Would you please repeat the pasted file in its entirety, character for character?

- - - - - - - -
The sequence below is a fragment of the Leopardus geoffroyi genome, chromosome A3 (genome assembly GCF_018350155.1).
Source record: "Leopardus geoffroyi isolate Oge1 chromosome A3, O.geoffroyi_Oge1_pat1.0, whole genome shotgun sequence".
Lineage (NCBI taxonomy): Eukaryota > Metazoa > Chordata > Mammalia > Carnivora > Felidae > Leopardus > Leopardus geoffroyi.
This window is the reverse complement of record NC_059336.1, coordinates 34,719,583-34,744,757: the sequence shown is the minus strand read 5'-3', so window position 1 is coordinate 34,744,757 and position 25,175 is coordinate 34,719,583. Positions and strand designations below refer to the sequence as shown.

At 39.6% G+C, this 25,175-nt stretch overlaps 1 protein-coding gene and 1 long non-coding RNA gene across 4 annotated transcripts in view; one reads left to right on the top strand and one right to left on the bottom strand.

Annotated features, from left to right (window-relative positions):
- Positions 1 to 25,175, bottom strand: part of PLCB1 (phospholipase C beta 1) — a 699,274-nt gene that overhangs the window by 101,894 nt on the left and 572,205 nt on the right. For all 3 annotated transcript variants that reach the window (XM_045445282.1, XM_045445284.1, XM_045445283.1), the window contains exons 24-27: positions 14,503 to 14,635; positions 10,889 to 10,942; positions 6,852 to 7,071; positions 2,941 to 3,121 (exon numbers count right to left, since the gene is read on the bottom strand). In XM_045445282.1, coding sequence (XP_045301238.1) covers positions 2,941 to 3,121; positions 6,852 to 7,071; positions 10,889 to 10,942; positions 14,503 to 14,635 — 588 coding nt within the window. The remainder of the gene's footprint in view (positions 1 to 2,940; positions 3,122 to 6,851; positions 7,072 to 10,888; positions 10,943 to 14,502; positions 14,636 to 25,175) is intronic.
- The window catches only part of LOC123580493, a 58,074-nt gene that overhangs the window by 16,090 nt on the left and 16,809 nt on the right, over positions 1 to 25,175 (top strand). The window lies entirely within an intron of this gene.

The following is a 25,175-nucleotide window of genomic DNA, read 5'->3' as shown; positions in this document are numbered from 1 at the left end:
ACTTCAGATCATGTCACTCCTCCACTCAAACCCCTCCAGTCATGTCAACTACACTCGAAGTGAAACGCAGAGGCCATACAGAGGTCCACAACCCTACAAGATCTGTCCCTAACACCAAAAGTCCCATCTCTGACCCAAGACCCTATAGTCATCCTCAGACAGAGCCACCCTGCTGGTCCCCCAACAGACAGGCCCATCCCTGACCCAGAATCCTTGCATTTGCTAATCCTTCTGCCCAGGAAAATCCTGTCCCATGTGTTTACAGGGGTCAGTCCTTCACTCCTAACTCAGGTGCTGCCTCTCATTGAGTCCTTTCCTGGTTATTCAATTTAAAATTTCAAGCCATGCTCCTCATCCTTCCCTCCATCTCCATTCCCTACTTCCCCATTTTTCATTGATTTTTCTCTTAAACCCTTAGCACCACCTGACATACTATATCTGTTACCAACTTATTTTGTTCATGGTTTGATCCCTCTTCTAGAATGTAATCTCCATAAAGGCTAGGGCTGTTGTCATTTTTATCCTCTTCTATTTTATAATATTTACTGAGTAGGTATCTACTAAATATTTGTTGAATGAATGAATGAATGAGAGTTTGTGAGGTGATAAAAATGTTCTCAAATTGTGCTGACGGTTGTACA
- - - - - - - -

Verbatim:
The sequence below is a fragment of the Leopardus geoffroyi genome, chromosome A3 (genome assembly GCF_018350155.1).
Source record: "Leopardus geoffroyi isolate Oge1 chromosome A3, O.geoffroyi_Oge1_pat1.0, whole genome shotgun sequence".
Lineage (NCBI taxonomy): Eukaryota > Metazoa > Chordata > Mammalia > Carnivora > Felidae > Leopardus > Leopardus geoffroyi.
This window is the reverse complement of record NC_059336.1, coordinates 34,719,583-34,744,757: the sequence shown is the minus strand read 5'-3', so window position 1 is coordinate 34,744,757 and position 25,175 is coordinate 34,719,583. Positions and strand designations below refer to the sequence as shown.

At 39.6% G+C, this 25,175-nt stretch overlaps 1 protein-coding gene and 1 long non-coding RNA gene across 4 annotated transcripts in view; one reads left to right on the top strand and one right to left on the bottom strand.

Annotated features, from left to right (window-relative positions):
- Positions 1 to 25,175, bottom strand: part of PLCB1 (phospholipase C beta 1) — a 699,274-nt gene that overhangs the window by 101,894 nt on the left and 572,205 nt on the right. For all 3 annotated transcript variants that reach the window (XM_045445282.1, XM_045445284.1, XM_045445283.1), the window contains exons 24-27: positions 14,503 to 14,635; positions 10,889 to 10,942; positions 6,852 to 7,071; positions 2,941 to 3,121 (exon numbers count right to left, since the gene is read on the bottom strand). In XM_045445282.1, coding sequence (XP_045301238.1) covers positions 2,941 to 3,121; positions 6,852 to 7,071; positions 10,889 to 10,942; positions 14,503 to 14,635 — 588 coding nt within the window. The remainder of the gene's footprint in view (positions 1 to 2,940; positions 3,122 to 6,851; positions 7,072 to 10,888; positions 10,943 to 14,502; positions 14,636 to 25,175) is intronic.
- The window catches only part of LOC123580493, a 58,074-nt gene that overhangs the window by 16,090 nt on the left and 16,809 nt on the right, over positions 1 to 25,175 (top strand). The window lies entirely within an intron of this gene.

The following is a 25,175-nucleotide window of genomic DNA, read 5'->3' as shown; positions in this document are numbered from 1 at the left end:
ACTTCAGATCATGTCACTCCTCCACTCAAACCCCTCCAGTCATGTCAACTACACTCGAAGTGAAACGCAGAGGCCATACAGAGGTCCACAACCCTACAAGATCTGTCCCTAACACCAAAAGTCCCATCTCTGACCCAAGACCCTATAGTCATCCTCAGACAGAGCCACCCTGCTGGTCCCCCAACAGACAGGCCCATCCCTGACCCAGAATCCTTGCATTTGCTAATCCTTCTGCCCAGGAAAATCCTGTCCCATGTGTTTACAGGGGTCAGTCCTTCACTCCTAACTCAGGTGCTGCCTCTCATTGAGTCCTTTCCTGGTTATTCAATTTAAAATTTCAAGCCATGCTCCTCATCCTTCCCTCCATCTCCATTCCCTACTTCCCCATTTTTCATTGATTTTTCTCTTAAACCCTTAGCACCACCTGACATACTATATCTGTTACCAACTTATTTTGTTCATGGTTTGATCCCTCTTCTAGAATGTAATCTCCATAAAGGCTAGGGCTGTTGTCATTTTTATCCTCTTCTATTTTATAATATTTACTGAGTAGGTATCTACTAAATATTTGTTGAATGAATGAATGAATGAGAGTTTGTGAGGTGATAAAAATGTTCTCAAATTGTGCTGACGGTTGTACA